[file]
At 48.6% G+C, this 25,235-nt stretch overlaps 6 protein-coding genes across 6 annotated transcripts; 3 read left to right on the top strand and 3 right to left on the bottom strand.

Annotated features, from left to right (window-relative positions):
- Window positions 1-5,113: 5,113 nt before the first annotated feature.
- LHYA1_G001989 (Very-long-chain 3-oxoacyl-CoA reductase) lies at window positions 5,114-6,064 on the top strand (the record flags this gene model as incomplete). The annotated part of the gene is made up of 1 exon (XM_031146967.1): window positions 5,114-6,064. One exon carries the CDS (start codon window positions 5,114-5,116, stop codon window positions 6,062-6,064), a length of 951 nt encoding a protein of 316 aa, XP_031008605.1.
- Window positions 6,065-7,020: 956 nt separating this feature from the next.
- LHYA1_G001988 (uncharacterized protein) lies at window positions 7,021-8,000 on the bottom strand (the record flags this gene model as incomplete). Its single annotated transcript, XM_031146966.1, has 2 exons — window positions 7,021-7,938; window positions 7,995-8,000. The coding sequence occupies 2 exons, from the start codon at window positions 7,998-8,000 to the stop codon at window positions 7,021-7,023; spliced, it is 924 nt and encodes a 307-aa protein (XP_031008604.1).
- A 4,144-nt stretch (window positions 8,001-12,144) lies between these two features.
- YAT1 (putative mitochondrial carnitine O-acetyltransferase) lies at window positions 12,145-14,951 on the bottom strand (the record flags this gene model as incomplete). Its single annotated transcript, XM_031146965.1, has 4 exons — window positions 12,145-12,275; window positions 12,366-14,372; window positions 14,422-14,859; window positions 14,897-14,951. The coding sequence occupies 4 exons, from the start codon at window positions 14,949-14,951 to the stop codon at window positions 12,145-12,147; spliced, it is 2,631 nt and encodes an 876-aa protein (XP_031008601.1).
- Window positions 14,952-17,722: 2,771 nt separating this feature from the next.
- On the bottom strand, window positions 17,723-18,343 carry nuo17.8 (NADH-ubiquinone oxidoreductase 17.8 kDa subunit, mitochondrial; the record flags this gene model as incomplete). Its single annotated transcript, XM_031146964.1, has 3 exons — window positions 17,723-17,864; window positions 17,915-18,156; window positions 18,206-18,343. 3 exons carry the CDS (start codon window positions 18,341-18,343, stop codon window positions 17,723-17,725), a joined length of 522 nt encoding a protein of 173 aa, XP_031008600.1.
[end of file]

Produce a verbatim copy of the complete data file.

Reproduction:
At 48.6% G+C, this 25,235-nt stretch overlaps 6 protein-coding genes across 6 annotated transcripts; 3 read left to right on the top strand and 3 right to left on the bottom strand.

Annotated features, from left to right (window-relative positions):
- Window positions 1-5,113: 5,113 nt before the first annotated feature.
- LHYA1_G001989 (Very-long-chain 3-oxoacyl-CoA reductase) lies at window positions 5,114-6,064 on the top strand (the record flags this gene model as incomplete). The annotated part of the gene is made up of 1 exon (XM_031146967.1): window positions 5,114-6,064. One exon carries the CDS (start codon window positions 5,114-5,116, stop codon window positions 6,062-6,064), a length of 951 nt encoding a protein of 316 aa, XP_031008605.1.
- Window positions 6,065-7,020: 956 nt separating this feature from the next.
- LHYA1_G001988 (uncharacterized protein) lies at window positions 7,021-8,000 on the bottom strand (the record flags this gene model as incomplete). Its single annotated transcript, XM_031146966.1, has 2 exons — window positions 7,021-7,938; window positions 7,995-8,000. The coding sequence occupies 2 exons, from the start codon at window positions 7,998-8,000 to the stop codon at window positions 7,021-7,023; spliced, it is 924 nt and encodes a 307-aa protein (XP_031008604.1).
- A 4,144-nt stretch (window positions 8,001-12,144) lies between these two features.
- YAT1 (putative mitochondrial carnitine O-acetyltransferase) lies at window positions 12,145-14,951 on the bottom strand (the record flags this gene model as incomplete). Its single annotated transcript, XM_031146965.1, has 4 exons — window positions 12,145-12,275; window positions 12,366-14,372; window positions 14,422-14,859; window positions 14,897-14,951. The coding sequence occupies 4 exons, from the start codon at window positions 14,949-14,951 to the stop codon at window positions 12,145-12,147; spliced, it is 2,631 nt and encodes an 876-aa protein (XP_031008601.1).
- Window positions 14,952-17,722: 2,771 nt separating this feature from the next.
- On the bottom strand, window positions 17,723-18,343 carry nuo17.8 (NADH-ubiquinone oxidoreductase 17.8 kDa subunit, mitochondrial; the record flags this gene model as incomplete). Its single annotated transcript, XM_031146964.1, has 3 exons — window positions 17,723-17,864; window positions 17,915-18,156; window positions 18,206-18,343. 3 exons carry the CDS (start codon window positions 18,341-18,343, stop codon window positions 17,723-17,725), a joined length of 522 nt encoding a protein of 173 aa, XP_031008600.1.